Anselm Kiefer is widely considered to be the most influential artist working today. However he is not a household name. With this in mind, this new exhibition at the Royal Academy succeeds in not only showcasing a broad range of Kiefer's extraordinary work, but also in bringing much depth and context to the pieces on show.
The Late Turner exhibition at the Tate Britain is the first ever museum exhibition of the later works in Turner's career. The works he produced in his 60s and 70s were some of his most remarkable as his understanding of light and colour, which he'd developed throughout his career, reached its climax.
The focus on female artists is not superficial either. The Fair is dedicated to supporting established and up-and-coming female artists from all over the world so on Friday March 14th, the Fair will be teaming up with fashion house Gudrun Sjoden, whose spring collection has been entirely inspired by strong, artistic women, and host talks from Susan Mumford, Founder of the Association of Women Art Dealers.
There comes a stage in life when clip frames and old art posters just don't cut it anymore. You yearn for something different in your living space, art that doesn't bear the hallmarks of former student living or décor on the cheap. But you don't have a lot of money and, assuming you're not after a landscape painting to match the curtains, you don't know where to start.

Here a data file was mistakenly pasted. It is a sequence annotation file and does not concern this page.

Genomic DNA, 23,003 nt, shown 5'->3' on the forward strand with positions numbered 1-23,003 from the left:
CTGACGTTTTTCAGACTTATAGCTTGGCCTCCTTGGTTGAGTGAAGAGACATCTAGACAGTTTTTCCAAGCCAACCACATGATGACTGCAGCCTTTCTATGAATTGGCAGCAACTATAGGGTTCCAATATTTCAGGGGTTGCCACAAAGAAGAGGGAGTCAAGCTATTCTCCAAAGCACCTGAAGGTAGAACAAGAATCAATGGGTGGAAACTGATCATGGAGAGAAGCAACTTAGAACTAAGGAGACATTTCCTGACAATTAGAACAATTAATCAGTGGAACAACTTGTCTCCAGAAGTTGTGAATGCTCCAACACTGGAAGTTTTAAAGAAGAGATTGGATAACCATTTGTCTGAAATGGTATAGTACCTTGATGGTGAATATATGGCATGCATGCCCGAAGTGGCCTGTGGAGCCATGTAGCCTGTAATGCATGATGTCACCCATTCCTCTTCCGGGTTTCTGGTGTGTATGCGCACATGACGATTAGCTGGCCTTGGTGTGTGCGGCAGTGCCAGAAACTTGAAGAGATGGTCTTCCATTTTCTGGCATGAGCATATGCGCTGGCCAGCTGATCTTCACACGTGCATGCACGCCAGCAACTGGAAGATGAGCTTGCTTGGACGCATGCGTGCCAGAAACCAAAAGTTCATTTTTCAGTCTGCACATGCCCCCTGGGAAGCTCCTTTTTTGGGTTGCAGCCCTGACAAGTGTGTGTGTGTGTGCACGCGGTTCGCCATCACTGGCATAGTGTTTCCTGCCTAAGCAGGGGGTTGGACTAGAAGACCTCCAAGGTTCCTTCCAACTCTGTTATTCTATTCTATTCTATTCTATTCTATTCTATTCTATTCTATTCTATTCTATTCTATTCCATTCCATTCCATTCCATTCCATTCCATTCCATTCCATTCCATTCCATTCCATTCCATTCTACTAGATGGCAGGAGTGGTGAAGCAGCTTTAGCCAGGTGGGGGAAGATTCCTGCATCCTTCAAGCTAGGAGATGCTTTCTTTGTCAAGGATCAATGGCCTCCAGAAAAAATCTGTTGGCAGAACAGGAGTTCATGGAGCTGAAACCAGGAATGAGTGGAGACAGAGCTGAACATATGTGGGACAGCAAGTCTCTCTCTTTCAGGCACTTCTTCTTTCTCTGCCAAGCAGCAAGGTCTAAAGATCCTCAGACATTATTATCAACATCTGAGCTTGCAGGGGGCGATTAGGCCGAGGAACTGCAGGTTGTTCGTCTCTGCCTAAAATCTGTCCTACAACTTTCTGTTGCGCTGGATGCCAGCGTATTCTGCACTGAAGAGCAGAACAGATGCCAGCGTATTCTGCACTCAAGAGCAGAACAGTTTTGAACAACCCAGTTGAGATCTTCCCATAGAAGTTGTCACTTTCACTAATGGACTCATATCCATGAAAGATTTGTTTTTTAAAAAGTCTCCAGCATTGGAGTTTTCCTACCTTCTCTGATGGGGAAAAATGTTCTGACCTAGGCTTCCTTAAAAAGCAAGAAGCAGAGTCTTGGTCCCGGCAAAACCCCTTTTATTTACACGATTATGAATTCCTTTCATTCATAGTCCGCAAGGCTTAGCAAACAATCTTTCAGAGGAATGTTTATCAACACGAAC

This week, Tate's original building re-opens after a £45million face-lift. Tate Britain is glamorous once more, a temple of cool and contemplation. Tate was a gift to the public from Henry Tate, a sugar baron. He donated his great collection of British art to the nation as well as £110,000 to pay for a new gallery on condition that the state would look after it.
A large packing case suspended from the gallery ceiling throws out images on a loop of David Cameron. His face replaced with the indices of the stock markets juxtaposed with scenes from the London riots. In the short time its been up it seems to have already created quite an impression with passers by and local residents.
34-year-old London-based Henny Acloque has experienced the death of her father and some close friends over the past five years and the re-evaluation she says to try to take positives from the deaths she believes has fed into her work at least subconsciously. Yet the drawings and paintings of Life After Magic are far from morbid.